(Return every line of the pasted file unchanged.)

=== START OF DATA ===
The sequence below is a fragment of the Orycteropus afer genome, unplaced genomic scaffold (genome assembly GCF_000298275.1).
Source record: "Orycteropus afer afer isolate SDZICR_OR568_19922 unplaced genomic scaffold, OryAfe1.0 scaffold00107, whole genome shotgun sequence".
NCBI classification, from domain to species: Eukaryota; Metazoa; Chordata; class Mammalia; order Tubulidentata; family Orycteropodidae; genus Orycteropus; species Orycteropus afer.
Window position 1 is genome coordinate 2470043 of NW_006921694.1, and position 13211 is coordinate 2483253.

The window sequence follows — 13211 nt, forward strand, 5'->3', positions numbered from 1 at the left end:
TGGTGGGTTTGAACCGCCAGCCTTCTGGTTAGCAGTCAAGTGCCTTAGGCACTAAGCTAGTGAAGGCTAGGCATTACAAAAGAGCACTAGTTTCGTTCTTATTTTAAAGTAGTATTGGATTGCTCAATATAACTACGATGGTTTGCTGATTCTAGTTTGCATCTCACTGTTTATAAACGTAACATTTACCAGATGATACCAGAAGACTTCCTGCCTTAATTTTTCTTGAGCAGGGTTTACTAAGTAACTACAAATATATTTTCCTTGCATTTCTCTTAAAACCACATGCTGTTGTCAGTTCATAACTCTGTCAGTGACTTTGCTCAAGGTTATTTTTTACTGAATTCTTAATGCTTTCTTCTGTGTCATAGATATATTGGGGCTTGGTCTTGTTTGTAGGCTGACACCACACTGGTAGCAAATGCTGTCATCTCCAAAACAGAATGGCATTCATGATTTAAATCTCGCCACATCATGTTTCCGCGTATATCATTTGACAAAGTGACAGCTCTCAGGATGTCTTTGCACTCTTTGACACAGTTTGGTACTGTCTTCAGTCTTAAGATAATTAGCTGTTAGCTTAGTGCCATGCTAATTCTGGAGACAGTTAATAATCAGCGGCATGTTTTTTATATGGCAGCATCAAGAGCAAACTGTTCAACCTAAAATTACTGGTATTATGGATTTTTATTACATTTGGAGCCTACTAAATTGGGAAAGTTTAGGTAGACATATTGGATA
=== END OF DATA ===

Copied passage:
The sequence below is a fragment of the Orycteropus afer genome, unplaced genomic scaffold (genome assembly GCF_000298275.1).
Source record: "Orycteropus afer afer isolate SDZICR_OR568_19922 unplaced genomic scaffold, OryAfe1.0 scaffold00107, whole genome shotgun sequence".
NCBI classification, from domain to species: Eukaryota; Metazoa; Chordata; class Mammalia; order Tubulidentata; family Orycteropodidae; genus Orycteropus; species Orycteropus afer.
Window position 1 is genome coordinate 2470043 of NW_006921694.1, and position 13211 is coordinate 2483253.

The window sequence follows — 13211 nt, forward strand, 5'->3', positions numbered from 1 at the left end:
TGGTGGGTTTGAACCGCCAGCCTTCTGGTTAGCAGTCAAGTGCCTTAGGCACTAAGCTAGTGAAGGCTAGGCATTACAAAAGAGCACTAGTTTCGTTCTTATTTTAAAGTAGTATTGGATTGCTCAATATAACTACGATGGTTTGCTGATTCTAGTTTGCATCTCACTGTTTATAAACGTAACATTTACCAGATGATACCAGAAGACTTCCTGCCTTAATTTTTCTTGAGCAGGGTTTACTAAGTAACTACAAATATATTTTCCTTGCATTTCTCTTAAAACCACATGCTGTTGTCAGTTCATAACTCTGTCAGTGACTTTGCTCAAGGTTATTTTTTACTGAATTCTTAATGCTTTCTTCTGTGTCATAGATATATTGGGGCTTGGTCTTGTTTGTAGGCTGACACCACACTGGTAGCAAATGCTGTCATCTCCAAAACAGAATGGCATTCATGATTTAAATCTCGCCACATCATGTTTCCGCGTATATCATTTGACAAAGTGACAGCTCTCAGGATGTCTTTGCACTCTTTGACACAGTTTGGTACTGTCTTCAGTCTTAAGATAATTAGCTGTTAGCTTAGTGCCATGCTAATTCTGGAGACAGTTAATAATCAGCGGCATGTTTTTTATATGGCAGCATCAAGAGCAAACTGTTCAACCTAAAATTACTGGTATTATGGATTTTTATTACATTTGGAGCCTACTAAATTGGGAAAGTTTAGGTAGACATATTGGATA